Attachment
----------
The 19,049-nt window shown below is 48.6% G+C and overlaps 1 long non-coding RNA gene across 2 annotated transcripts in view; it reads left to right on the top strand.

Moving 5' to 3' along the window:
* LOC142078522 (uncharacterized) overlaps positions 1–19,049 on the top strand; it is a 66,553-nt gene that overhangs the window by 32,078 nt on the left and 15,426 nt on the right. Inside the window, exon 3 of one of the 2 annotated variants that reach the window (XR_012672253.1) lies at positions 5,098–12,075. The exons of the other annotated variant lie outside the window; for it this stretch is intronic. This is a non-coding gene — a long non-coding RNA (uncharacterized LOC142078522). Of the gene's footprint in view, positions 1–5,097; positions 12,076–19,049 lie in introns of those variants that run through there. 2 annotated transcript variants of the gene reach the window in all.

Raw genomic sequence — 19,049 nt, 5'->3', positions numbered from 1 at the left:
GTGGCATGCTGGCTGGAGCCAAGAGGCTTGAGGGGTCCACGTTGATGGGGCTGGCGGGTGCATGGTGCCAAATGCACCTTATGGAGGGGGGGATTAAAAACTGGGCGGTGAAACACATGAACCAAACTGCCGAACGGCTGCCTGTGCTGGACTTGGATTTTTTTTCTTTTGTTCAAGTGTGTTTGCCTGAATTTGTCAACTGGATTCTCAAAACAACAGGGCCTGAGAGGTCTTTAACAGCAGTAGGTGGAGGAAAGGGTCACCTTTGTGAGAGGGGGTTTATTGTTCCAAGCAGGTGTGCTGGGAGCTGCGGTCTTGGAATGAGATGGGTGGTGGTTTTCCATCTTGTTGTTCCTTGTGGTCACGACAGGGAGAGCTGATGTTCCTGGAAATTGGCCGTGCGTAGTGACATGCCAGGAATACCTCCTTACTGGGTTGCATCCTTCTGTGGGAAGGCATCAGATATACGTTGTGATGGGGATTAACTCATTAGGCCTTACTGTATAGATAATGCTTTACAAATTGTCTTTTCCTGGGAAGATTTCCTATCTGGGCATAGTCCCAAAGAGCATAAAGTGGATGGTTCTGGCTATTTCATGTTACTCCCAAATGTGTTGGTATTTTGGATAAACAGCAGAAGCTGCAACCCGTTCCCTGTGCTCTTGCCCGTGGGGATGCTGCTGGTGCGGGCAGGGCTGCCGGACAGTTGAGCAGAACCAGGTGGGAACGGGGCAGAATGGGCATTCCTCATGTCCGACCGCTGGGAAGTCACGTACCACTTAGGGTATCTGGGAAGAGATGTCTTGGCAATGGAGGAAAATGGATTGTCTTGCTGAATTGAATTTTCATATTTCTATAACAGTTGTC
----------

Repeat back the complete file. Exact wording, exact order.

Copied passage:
The 19,049-nt window shown below is 48.6% G+C and overlaps 1 long non-coding RNA gene across 2 annotated transcripts in view; it reads left to right on the top strand.

Moving 5' to 3' along the window:
* LOC142078522 (uncharacterized) overlaps positions 1–19,049 on the top strand; it is a 66,553-nt gene that overhangs the window by 32,078 nt on the left and 15,426 nt on the right. Inside the window, exon 3 of one of the 2 annotated variants that reach the window (XR_012672253.1) lies at positions 5,098–12,075. The exons of the other annotated variant lie outside the window; for it this stretch is intronic. This is a non-coding gene — a long non-coding RNA (uncharacterized LOC142078522). Of the gene's footprint in view, positions 1–5,097; positions 12,076–19,049 lie in introns of those variants that run through there. 2 annotated transcript variants of the gene reach the window in all.

Raw genomic sequence — 19,049 nt, 5'->3', positions numbered from 1 at the left:
GTGGCATGCTGGCTGGAGCCAAGAGGCTTGAGGGGTCCACGTTGATGGGGCTGGCGGGTGCATGGTGCCAAATGCACCTTATGGAGGGGGGGATTAAAAACTGGGCGGTGAAACACATGAACCAAACTGCCGAACGGCTGCCTGTGCTGGACTTGGATTTTTTTTCTTTTGTTCAAGTGTGTTTGCCTGAATTTGTCAACTGGATTCTCAAAACAACAGGGCCTGAGAGGTCTTTAACAGCAGTAGGTGGAGGAAAGGGTCACCTTTGTGAGAGGGGGTTTATTGTTCCAAGCAGGTGTGCTGGGAGCTGCGGTCTTGGAATGAGATGGGTGGTGGTTTTCCATCTTGTTGTTCCTTGTGGTCACGACAGGGAGAGCTGATGTTCCTGGAAATTGGCCGTGCGTAGTGACATGCCAGGAATACCTCCTTACTGGGTTGCATCCTTCTGTGGGAAGGCATCAGATATACGTTGTGATGGGGATTAACTCATTAGGCCTTACTGTATAGATAATGCTTTACAAATTGTCTTTTCCTGGGAAGATTTCCTATCTGGGCATAGTCCCAAAGAGCATAAAGTGGATGGTTCTGGCTATTTCATGTTACTCCCAAATGTGTTGGTATTTTGGATAAACAGCAGAAGCTGCAACCCGTTCCCTGTGCTCTTGCCCGTGGGGATGCTGCTGGTGCGGGCAGGGCTGCCGGACAGTTGAGCAGAACCAGGTGGGAACGGGGCAGAATGGGCATTCCTCATGTCCGACCGCTGGGAAGTCACGTACCACTTAGGGTATCTGGGAAGAGATGTCTTGGCAATGGAGGAAAATGGATTGTCTTGCTGAATTGAATTTTCATATTTCTATAACAGTTGTC